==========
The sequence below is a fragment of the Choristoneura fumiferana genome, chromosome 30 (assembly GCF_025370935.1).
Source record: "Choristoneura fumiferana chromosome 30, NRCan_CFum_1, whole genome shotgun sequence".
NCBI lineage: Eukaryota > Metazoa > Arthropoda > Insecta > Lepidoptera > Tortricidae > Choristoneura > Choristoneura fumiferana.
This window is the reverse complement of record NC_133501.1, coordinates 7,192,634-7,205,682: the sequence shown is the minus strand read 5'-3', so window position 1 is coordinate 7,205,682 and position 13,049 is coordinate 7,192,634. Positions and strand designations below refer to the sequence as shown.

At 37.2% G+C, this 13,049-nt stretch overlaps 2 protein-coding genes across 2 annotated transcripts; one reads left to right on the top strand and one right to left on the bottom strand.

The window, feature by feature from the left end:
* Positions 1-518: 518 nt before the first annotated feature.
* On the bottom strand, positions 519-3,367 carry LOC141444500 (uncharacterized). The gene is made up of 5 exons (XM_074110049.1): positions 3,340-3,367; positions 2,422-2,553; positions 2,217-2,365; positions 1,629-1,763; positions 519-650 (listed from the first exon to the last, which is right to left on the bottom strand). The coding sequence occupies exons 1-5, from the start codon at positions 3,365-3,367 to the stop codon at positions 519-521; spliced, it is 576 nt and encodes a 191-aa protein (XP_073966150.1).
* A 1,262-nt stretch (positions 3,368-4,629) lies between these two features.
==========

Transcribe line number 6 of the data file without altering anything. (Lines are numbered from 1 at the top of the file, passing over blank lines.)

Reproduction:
The window, feature by feature from the left end: